To prepare for success in a public relations job, it’s imperative to develop the ability to catch basic errors before submitting work to a boss. After all, how can a supervisor promote you if you can’t be trusted to adequately proof your work?
Examples of basic errors include missing words, quotation marks facing the wrong way, missing periods and spelling errors. These are errors that someone in junior high should be able to catch.
If your public relations professor penalizes harshly for typos, consider it tough love. As John Mitchell says, “I have zero tolerance for spelling errors…It’s tough love, but they’ll appreciate it later. Hear it all the time from the initiated.”
In my writing classes, I grade work based on content, organization and writing mechanics, and I allow students to rewrite their work for an averaged grade. For the writing mechanics part, I apply the following rubric:
A: 1-3 minor errors
B: 4-7 minor errors
C: 8-11 errors, which could include one basic error (such as a spelling error)
D: 12-15 errors, which could include two basic errors
F: 16+ errors
Minor errors refer to mistakes such as comma placement and parallel structure.
I asked public relations practitioners on the #prprofs hashtag about how they penalize for typos.
- Tina McCorkindale at Appalachian State University lowers a grade to a C for the first spelling error and lowers it to an F for the second spelling error; however, misspelling a client’s name is an automatic F. Deductions for grammar depend on the frequency of the problems.
- Ginger Carter Miller at Georgia College deducts 10 percent for a spelling error and 2 percent for minor corrections.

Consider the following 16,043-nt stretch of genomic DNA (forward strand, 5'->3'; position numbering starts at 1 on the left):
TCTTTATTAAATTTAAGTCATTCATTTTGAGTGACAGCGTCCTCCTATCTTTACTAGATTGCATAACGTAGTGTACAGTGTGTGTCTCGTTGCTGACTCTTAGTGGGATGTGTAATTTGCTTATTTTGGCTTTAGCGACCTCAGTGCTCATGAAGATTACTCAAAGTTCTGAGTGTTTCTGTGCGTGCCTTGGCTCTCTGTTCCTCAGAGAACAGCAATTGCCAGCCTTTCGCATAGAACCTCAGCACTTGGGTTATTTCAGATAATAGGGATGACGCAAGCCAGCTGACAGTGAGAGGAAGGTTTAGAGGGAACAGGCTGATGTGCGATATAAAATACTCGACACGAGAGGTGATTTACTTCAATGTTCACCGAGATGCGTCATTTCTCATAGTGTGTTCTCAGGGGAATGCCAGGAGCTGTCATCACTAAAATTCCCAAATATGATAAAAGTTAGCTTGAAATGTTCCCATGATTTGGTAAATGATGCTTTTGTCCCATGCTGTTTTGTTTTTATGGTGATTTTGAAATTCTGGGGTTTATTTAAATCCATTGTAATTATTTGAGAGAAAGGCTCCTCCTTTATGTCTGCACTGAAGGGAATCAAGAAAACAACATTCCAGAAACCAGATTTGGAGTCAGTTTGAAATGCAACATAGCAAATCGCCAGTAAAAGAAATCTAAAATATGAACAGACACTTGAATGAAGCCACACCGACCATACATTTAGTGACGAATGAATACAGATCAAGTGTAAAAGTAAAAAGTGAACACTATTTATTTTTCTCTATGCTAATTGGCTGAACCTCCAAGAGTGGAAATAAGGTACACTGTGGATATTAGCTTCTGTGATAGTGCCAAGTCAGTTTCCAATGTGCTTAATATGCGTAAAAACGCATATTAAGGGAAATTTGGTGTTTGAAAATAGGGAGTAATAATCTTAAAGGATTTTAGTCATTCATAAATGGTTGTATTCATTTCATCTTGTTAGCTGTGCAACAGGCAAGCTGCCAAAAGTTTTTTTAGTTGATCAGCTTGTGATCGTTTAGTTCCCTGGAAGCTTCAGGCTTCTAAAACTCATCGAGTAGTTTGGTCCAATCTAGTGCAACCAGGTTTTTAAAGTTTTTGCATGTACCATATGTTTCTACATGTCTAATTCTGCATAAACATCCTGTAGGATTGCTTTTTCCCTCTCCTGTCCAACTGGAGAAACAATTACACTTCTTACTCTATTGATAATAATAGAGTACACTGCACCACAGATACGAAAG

- Richard Waters at North Carolina State University takes off 10 points for a spelling error.
Other public relations professors, feel free to share how you treat typos.
Why catching basic errors is important
I posted a question about why proofing matters to my Facebook page and received insightful comments from former students.
“Aside from the fact that your writing represents you and your organization, spelling errors (and grammar/punctuation errors for that matter) are simply careless. And, I would bet that most people wouldn’t categorize themselves as careless. And, tell them to appreciate that you are correcting them now because if they accept it and actually learn from it, then they will be better off in the long run.
In the end, you want to become the person that others come to for reviews/edits of their work and be known as the one who writes things that never need edits.” — Michelle Betrock, publicist, the Food Network and Cooking Channel, New York.
“Attention to detail takes on a whole new meaning when you’re just starting out — and working to not only establish yourself as a professional but also to separate yourself from your peers. People — more importantly, bosses — take note and do remember.
Just like any habit, once it sticks, you’re set — and it only happens after repeated effort and being held to high standards time and time again. Your students may not like it NOW, but I can guarantee that they will be thanking you later, when the quality of their work sets them apart and brings them big rewards.” — Kristen Bothwell, senior account executive, Rubenstein Communications, New York.
How to catch basic errors
- Slowly proof a printed copy of your work, preferably the next day. Some people like reading aloud, and some people like to read in reverse order, from the last sentence to the first sentence.
- Don’t write in all CAPS when you are writing a headline because spell check does not check all caps words (tip from Michelle Betrock). You can always change words to all CAPS later if you need to do so by going to format and font and then checking the box for “all CAPS.”
- Have a friend read your work with fresh eyes to specifically proof for basic errors. In the professional world, this would be the equivalent of having a co-worker proof your work before you submit your work to a supervisor.
Michelle also offered the following advice:
“Tell your students to read ‘Eats, Shoots and Leaves.’ Also, I always teach people to write AND edit ON PURPOSE. What I mean by that is this: Don’t just write something mindlessly and haphazardly; each time you type a letter, word, punctuation — be sure it’s the right one.”
Here are some resources for catching minor errors:
- Editing and Proofreading by the University of North Carolina
- Proofreading & Editing Tips by LR Communication Systems
- Improve Your Writing With These Editing Tips by Stepcase Lifehack
Readers, what are your favorite proofing tips? Public relations professors, feel free to also share how you penalize for basic errors.